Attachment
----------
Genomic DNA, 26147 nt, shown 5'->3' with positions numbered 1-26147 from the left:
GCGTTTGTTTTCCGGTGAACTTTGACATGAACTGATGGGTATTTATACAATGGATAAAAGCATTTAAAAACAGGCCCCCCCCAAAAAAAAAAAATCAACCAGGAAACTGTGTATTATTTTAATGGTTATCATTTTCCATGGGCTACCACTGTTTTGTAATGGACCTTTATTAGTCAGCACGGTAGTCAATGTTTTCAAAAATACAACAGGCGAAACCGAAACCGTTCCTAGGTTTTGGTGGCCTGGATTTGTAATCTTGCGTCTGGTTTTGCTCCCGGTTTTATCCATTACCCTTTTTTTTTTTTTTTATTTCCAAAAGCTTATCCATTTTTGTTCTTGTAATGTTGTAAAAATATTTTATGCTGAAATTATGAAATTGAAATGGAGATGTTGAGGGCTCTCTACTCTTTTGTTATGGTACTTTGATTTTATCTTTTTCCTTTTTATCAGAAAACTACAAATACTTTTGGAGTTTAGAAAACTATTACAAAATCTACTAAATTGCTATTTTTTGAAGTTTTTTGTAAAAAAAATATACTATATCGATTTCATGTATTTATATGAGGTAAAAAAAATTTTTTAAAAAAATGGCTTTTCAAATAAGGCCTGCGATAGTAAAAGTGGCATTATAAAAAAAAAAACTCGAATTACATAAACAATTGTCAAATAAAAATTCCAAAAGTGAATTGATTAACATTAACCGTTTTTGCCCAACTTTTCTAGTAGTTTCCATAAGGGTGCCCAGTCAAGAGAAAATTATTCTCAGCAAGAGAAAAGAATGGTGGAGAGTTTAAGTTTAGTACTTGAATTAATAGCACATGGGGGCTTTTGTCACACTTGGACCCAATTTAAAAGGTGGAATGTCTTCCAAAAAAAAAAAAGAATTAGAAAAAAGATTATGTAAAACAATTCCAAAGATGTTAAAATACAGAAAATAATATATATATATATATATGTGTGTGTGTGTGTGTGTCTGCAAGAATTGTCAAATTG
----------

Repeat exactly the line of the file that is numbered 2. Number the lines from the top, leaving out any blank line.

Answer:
GCGTTTGTTTTCCGGTGAACTTTGACATGAACTGATGGGTATTTATACAATGGATAAAAGCATTTAAAAACAGGCCCCCCCCAAAAAAAAAAAATCAACCAGGAAACTGTGTATTATTTTAATGGTTATCATTTTCCATGGGCTACCACTGTTTTGTAATGGACCTTTATTAGTCAGCACGGTAGTCAATGTTTTCAAAAATACAACAGGCGAAACCGAAACCGTTCCTAGGTTTTGGTGGCCTGGATTTGTAATCTTGCGTCTGGTTTTGCTCCCGGTTTTATCCATTACCCTTTTTTTTTTTTTTTATTTCCAAAAGCTTATCCATTTTTGTTCTTGTAATGTTGTAAAAATATTTTATGCTGAAATTATGAAATTGAAATGGAGATGTTGAGGGCTCTCTACTCTTTTGTTATGGTACTTTGATTTTATCTTTTTCCTTTTTATCAGAAAACTACAAATACTTTTGGAGTTTAGAAAACTATTACAAAATCTACTAAATTGCTATTTTTTGAAGTTTTTTGTAAAAAAAATATACTATATCGATTTCATGTATTTATATGAGGTAAAAAAAATTTTTTAAAAAAATGGCTTTTCAAATAAGGCCTGCGATAGTAAAAGTGGCATTATAAAAAAAAAAACTCGAATTACATAAACAATTGTCAAATAAAAATTCCAAAAGTGAATTGATTAACATTAACCGTTTTTGCCCAACTTTTCTAGTAGTTTCCATAAGGGTGCCCAGTCAAGAGAAAATTATTCTCAGCAAGAGAAAAGAATGGTGGAGAGTTTAAGTTTAGTACTTGAATTAATAGCACATGGGGGCTTTTGTCACACTTGGACCCAATTTAAAAGGTGGAATGTCTTCCAAAAAAAAAAAAGAATTAGAAAAAAGATTATGTAAAACAATTCCAAAGATGTTAAAATACAGAAAATAATATATATATATATATATGTGTGTGTGTGTGTGTGTCTGCAAGAATTGTCAAATTG